Claus Conquers the Martians," co-written by "Tick" creator
Ben Edlund. What's the status on that?
Well, it’s in turnaround. We haven’t been able to get a decent script.
But it’s one of those great titles like “Dude, Where’s My Car?” Sometimes
movies can just go on the title. We just need to find the
right path to it.
And there’s obviously a lot of cult love both for the original “Santa
Claus Conquers the Martians” and Ben Edlund himself. That guy’s
I love “The Tick.” I’m a big fan. They had a [live-action]
TV show for a while, didn’t they? I know the cartoon
show; my wife was a fan of that when I first met her.
produced the live-action version of “The Tick,” actually.
I interviewed him shortly after they cancelled it — after airing only a
few episodes — and he was very, very blunt about
what he thought about that.
The network just kept re-scheduling it,
and he just got kicked around.
Oh, yeah, it’s ridiculous. Things are so much out
of your power in TV.
You’ve said in interviews that “BASEketball” and “Police
Squad!” were both failures as TV ideas, and that
your ideal storytelling form is movies.
Every time I do my forays into TV, it just reminds me
that I should be doing movies. [laughs]
was a real game that you guys played for 10 years — and
you’ve said that the moment in the movie where
Ernest Borgnine steps in and offers to fund the BASEketball
is when the movie ceases to be an autobiography.
Yeah. But everything else was really autobiographical.
And the weird thing is, the Farrellys were in that league — Pete and Bobby Farrelly were part of
the BASEketball league, as was Richard Lovett. who’s now the head of CAA.
And we would award the [league] trophy at the big CAA staff meeting every year.
I would make a speech, and I would give Michael Ovitz a whole introduction to
read — and I would include all these real insults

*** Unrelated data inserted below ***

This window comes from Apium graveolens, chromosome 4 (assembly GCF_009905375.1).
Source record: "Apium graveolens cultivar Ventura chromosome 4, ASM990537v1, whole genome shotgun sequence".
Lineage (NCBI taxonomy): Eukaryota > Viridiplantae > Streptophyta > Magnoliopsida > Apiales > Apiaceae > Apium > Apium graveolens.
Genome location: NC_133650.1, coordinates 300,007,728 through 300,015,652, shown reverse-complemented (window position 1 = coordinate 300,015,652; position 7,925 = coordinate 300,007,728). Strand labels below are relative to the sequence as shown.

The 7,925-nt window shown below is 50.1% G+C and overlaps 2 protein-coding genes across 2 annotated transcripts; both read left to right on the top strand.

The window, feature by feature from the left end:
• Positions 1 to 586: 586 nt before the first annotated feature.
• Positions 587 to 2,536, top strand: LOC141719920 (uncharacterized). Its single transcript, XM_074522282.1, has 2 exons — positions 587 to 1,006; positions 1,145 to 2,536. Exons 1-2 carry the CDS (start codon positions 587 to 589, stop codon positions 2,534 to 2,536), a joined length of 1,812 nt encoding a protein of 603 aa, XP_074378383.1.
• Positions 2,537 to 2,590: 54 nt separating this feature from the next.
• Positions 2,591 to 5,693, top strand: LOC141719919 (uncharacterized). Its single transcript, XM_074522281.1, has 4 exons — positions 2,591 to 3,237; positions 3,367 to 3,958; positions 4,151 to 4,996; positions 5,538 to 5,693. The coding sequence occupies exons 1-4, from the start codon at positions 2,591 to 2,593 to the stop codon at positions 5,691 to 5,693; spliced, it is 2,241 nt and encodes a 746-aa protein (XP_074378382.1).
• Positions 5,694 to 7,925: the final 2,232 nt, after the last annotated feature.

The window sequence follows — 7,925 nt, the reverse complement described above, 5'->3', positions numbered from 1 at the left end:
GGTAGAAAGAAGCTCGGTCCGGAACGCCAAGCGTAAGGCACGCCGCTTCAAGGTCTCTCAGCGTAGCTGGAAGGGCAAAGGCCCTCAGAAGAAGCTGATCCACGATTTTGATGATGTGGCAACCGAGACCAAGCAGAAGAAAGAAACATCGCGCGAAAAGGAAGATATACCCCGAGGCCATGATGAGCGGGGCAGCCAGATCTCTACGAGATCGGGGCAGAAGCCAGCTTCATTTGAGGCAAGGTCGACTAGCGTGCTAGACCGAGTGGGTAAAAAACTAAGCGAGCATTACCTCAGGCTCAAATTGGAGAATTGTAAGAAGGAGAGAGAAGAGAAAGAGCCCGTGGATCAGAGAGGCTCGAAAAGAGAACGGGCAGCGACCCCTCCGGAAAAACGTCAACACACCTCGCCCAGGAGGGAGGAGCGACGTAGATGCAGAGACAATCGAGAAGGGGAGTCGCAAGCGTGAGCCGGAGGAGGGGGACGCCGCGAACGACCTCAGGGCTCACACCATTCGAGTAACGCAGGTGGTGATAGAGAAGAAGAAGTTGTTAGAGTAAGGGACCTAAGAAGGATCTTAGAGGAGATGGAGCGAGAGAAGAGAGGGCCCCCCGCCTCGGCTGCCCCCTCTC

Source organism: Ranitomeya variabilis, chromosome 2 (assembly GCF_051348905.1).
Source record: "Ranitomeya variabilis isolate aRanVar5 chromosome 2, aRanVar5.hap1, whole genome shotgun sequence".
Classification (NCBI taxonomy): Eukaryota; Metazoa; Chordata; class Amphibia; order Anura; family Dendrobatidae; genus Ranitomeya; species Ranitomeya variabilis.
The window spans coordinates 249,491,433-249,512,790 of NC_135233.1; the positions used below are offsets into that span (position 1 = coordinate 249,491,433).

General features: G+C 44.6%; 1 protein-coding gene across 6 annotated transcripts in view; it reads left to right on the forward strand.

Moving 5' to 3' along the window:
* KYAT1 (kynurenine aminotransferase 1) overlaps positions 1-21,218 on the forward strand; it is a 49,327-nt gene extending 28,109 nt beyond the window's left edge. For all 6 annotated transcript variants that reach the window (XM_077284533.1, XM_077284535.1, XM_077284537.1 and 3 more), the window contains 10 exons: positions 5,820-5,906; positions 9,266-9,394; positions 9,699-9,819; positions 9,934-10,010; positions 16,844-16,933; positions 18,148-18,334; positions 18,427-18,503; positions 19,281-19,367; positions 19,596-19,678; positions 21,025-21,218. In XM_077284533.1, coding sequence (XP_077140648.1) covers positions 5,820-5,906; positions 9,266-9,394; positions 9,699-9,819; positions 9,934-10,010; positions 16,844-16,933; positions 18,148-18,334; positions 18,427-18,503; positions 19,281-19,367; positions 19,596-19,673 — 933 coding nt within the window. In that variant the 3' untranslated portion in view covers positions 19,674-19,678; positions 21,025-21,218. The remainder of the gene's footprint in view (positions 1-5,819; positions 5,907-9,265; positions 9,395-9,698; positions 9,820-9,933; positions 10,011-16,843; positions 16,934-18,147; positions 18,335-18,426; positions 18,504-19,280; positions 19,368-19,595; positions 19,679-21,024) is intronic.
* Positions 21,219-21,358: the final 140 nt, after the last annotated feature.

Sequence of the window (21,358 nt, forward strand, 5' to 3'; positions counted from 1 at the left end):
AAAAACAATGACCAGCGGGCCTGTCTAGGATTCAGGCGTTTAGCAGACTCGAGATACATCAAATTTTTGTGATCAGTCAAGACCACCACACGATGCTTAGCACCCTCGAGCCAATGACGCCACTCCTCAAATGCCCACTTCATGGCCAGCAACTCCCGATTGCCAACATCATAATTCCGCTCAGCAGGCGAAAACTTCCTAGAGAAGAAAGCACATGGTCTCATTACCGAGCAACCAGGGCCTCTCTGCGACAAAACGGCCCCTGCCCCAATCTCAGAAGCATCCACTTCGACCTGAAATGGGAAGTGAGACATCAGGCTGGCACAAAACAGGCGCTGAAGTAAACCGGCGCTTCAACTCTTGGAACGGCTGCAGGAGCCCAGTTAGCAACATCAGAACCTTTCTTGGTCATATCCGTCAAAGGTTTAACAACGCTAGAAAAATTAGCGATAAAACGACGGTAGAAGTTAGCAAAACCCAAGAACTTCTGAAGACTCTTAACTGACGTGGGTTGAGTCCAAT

to Ovitz in the speech, and Ovitz would read them.
So you were the commissioner of BASEketball.
I was the commissioner, and Lovett still calls me “The Commish.” [laughs] “BASEketball”’s
another one of my unintended cult favorites.
OBSESSION AND DAVY CROCKETT
What’s the status of the “Davy Crockett” script you’ve
been developing for years?
I think it needs a re-write; I still think that it could
be a great movie. I think part of the problem is that
of Davy Crockett and his son, and it was a split focus — the son got the
big speech at the end of the movie, so that’s kind
of difficult to sell to a major star.
I’m anxious to see “The Alamo” — that’s
going to have Billy Bob Thornton as Crockett.
at your “Naked Gun” movies, there
are Davy Crockett photos all over the walls.
And there are in “My Boss’ Daughter” and “Scary
You’ve expressed your admiration in interviews for Crockett as this kind
of no-B.S. politician. People always think of him as just being “the Alamo
guy,” but he had a storied political career.
Oh, yeah. He was the Will Rogers of his day. He was a
humorist — he was
like Groucho Marx. He was zany and funny — a celebrity.
fascinating, because people think of Fess Parker, you
Or they think of him as “the Alamo guy.” I’ll be interested
to see, in this “Alamo” movie, how wide a scope the movie is going
to be — if they have Crockett in Congress at all.
Are you going to be disappointed if Davy
Crockett just shows up wearing buckskins and a coonskin
Well, you know, I won’t care, really; I think I’ll enjoy the movie
because I love that era of history. It may have an effect on my plans — whatever
I do with “Crockett.” This is something I’ve
been working on for 15 years.
This is your “Gangs
of New York.”
[laughs] I hope not, man! These vanity projects…. You know, [Davy Crockett’s]
a very hard story to tell, because people’s lives don’t fit neatly
into a three-act structure. His first wife died, and his second wife, it’s
questionable whether he even lived with her…. It’s tough. There’s
a struggle to, on one hand, make good drama, and on the other hand, to tell the
truth. And I don’t just want to do anything that’s
going to be some kind of fiction.
The way to do it may be to portray Crockett
telling it himself — because
that gives me deniability. Then it would be Crockett putting a little frosting
on his own story — which I’m sure he would
Where did you develop your obsession with
I think just from the Disney television show back in
the mid-’50s. I’ve
always been interested in him. Then, in L.A. in the mid-’80s, I re-connected
with some people who were also interested in him — and
they introduced me to the national organization that
was interested in the Alamo and Crockett